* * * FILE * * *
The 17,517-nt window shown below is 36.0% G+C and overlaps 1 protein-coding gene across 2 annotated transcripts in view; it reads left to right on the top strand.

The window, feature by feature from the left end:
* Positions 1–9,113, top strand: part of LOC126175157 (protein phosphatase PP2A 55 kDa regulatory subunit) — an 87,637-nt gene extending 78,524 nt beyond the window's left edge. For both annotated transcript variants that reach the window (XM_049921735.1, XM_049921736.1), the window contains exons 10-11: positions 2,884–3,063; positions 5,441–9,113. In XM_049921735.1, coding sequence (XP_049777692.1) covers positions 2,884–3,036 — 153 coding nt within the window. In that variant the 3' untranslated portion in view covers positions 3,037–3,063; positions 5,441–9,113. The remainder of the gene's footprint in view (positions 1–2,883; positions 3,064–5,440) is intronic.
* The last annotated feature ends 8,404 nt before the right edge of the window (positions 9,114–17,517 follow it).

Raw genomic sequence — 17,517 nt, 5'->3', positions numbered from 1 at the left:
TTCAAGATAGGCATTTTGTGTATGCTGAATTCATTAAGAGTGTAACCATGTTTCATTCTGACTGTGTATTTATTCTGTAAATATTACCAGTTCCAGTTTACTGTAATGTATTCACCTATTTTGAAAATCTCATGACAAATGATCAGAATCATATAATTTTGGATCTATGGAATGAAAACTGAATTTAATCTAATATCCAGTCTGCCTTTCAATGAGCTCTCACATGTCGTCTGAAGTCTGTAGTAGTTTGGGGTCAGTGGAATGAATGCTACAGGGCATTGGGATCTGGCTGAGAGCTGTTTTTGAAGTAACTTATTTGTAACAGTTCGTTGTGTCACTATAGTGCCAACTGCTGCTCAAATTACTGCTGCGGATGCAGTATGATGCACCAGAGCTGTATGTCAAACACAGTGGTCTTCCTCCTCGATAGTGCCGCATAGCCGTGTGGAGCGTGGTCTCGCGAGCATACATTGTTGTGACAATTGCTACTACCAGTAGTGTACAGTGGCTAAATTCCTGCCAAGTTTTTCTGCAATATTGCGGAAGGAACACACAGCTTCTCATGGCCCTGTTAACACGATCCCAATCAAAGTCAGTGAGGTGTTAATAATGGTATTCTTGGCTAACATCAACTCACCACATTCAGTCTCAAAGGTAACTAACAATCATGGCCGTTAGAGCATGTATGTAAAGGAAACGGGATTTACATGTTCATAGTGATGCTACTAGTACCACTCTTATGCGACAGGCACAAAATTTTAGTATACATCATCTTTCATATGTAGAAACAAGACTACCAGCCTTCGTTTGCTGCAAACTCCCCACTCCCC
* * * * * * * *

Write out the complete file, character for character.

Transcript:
The 17,517-nt window shown below is 36.0% G+C and overlaps 1 protein-coding gene across 2 annotated transcripts in view; it reads left to right on the top strand.

The window, feature by feature from the left end:
* Positions 1–9,113, top strand: part of LOC126175157 (protein phosphatase PP2A 55 kDa regulatory subunit) — an 87,637-nt gene extending 78,524 nt beyond the window's left edge. For both annotated transcript variants that reach the window (XM_049921735.1, XM_049921736.1), the window contains exons 10-11: positions 2,884–3,063; positions 5,441–9,113. In XM_049921735.1, coding sequence (XP_049777692.1) covers positions 2,884–3,036 — 153 coding nt within the window. In that variant the 3' untranslated portion in view covers positions 3,037–3,063; positions 5,441–9,113. The remainder of the gene's footprint in view (positions 1–2,883; positions 3,064–5,440) is intronic.
* The last annotated feature ends 8,404 nt before the right edge of the window (positions 9,114–17,517 follow it).

Raw genomic sequence — 17,517 nt, 5'->3', positions numbered from 1 at the left:
TTCAAGATAGGCATTTTGTGTATGCTGAATTCATTAAGAGTGTAACCATGTTTCATTCTGACTGTGTATTTATTCTGTAAATATTACCAGTTCCAGTTTACTGTAATGTATTCACCTATTTTGAAAATCTCATGACAAATGATCAGAATCATATAATTTTGGATCTATGGAATGAAAACTGAATTTAATCTAATATCCAGTCTGCCTTTCAATGAGCTCTCACATGTCGTCTGAAGTCTGTAGTAGTTTGGGGTCAGTGGAATGAATGCTACAGGGCATTGGGATCTGGCTGAGAGCTGTTTTTGAAGTAACTTATTTGTAACAGTTCGTTGTGTCACTATAGTGCCAACTGCTGCTCAAATTACTGCTGCGGATGCAGTATGATGCACCAGAGCTGTATGTCAAACACAGTGGTCTTCCTCCTCGATAGTGCCGCATAGCCGTGTGGAGCGTGGTCTCGCGAGCATACATTGTTGTGACAATTGCTACTACCAGTAGTGTACAGTGGCTAAATTCCTGCCAAGTTTTTCTGCAATATTGCGGAAGGAACACACAGCTTCTCATGGCCCTGTTAACACGATCCCAATCAAAGTCAGTGAGGTGTTAATAATGGTATTCTTGGCTAACATCAACTCACCACATTCAGTCTCAAAGGTAACTAACAATCATGGCCGTTAGAGCATGTATGTAAAGGAAACGGGATTTACATGTTCATAGTGATGCTACTAGTACCACTCTTATGCGACAGGCACAAAATTTTAGTATACATCATCTTTCATATGTAGAAACAAGACTACCAGCCTTCGTTTGCTGCAAACTCCCCACTCCCC